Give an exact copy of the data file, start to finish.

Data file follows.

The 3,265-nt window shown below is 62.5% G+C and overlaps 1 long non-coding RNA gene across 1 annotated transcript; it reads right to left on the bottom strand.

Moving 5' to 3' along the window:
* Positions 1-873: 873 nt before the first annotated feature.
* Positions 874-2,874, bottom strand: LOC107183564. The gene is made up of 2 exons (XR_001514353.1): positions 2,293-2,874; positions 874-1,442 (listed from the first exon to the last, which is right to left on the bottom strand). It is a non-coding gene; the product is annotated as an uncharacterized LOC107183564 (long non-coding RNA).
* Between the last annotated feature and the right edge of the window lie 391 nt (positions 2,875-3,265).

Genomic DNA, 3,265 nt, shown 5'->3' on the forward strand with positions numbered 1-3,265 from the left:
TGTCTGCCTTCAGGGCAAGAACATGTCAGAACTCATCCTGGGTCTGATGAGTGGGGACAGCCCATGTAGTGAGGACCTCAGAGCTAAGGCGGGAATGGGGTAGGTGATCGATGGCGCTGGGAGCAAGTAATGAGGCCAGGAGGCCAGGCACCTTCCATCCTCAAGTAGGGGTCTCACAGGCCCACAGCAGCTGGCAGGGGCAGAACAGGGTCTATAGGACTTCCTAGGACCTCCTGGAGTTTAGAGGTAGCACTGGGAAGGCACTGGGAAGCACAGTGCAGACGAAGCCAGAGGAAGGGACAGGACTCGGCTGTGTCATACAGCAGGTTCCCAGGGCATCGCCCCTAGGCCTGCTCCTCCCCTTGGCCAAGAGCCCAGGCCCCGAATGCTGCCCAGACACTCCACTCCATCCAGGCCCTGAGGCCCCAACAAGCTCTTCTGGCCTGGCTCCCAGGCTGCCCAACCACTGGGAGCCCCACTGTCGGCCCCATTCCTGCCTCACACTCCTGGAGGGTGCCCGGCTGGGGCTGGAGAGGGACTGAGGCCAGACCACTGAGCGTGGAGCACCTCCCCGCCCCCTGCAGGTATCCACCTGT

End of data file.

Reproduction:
The 3,265-nt window shown below is 62.5% G+C and overlaps 1 long non-coding RNA gene across 1 annotated transcript; it reads right to left on the bottom strand.

Moving 5' to 3' along the window:
* Positions 1-873: 873 nt before the first annotated feature.
* Positions 874-2,874, bottom strand: LOC107183564. The gene is made up of 2 exons (XR_001514353.1): positions 2,293-2,874; positions 874-1,442 (listed from the first exon to the last, which is right to left on the bottom strand). It is a non-coding gene; the product is annotated as an uncharacterized LOC107183564 (long non-coding RNA).
* Between the last annotated feature and the right edge of the window lie 391 nt (positions 2,875-3,265).

Genomic DNA, 3,265 nt, shown 5'->3' on the forward strand with positions numbered 1-3,265 from the left:
TGTCTGCCTTCAGGGCAAGAACATGTCAGAACTCATCCTGGGTCTGATGAGTGGGGACAGCCCATGTAGTGAGGACCTCAGAGCTAAGGCGGGAATGGGGTAGGTGATCGATGGCGCTGGGAGCAAGTAATGAGGCCAGGAGGCCAGGCACCTTCCATCCTCAAGTAGGGGTCTCACAGGCCCACAGCAGCTGGCAGGGGCAGAACAGGGTCTATAGGACTTCCTAGGACCTCCTGGAGTTTAGAGGTAGCACTGGGAAGGCACTGGGAAGCACAGTGCAGACGAAGCCAGAGGAAGGGACAGGACTCGGCTGTGTCATACAGCAGGTTCCCAGGGCATCGCCCCTAGGCCTGCTCCTCCCCTTGGCCAAGAGCCCAGGCCCCGAATGCTGCCCAGACACTCCACTCCATCCAGGCCCTGAGGCCCCAACAAGCTCTTCTGGCCTGGCTCCCAGGCTGCCCAACCACTGGGAGCCCCACTGTCGGCCCCATTCCTGCCTCACACTCCTGGAGGGTGCCCGGCTGGGGCTGGAGAGGGACTGAGGCCAGACCACTGAGCGTGGAGCACCTCCCCGCCCCCTGCAGGTATCCACCTGT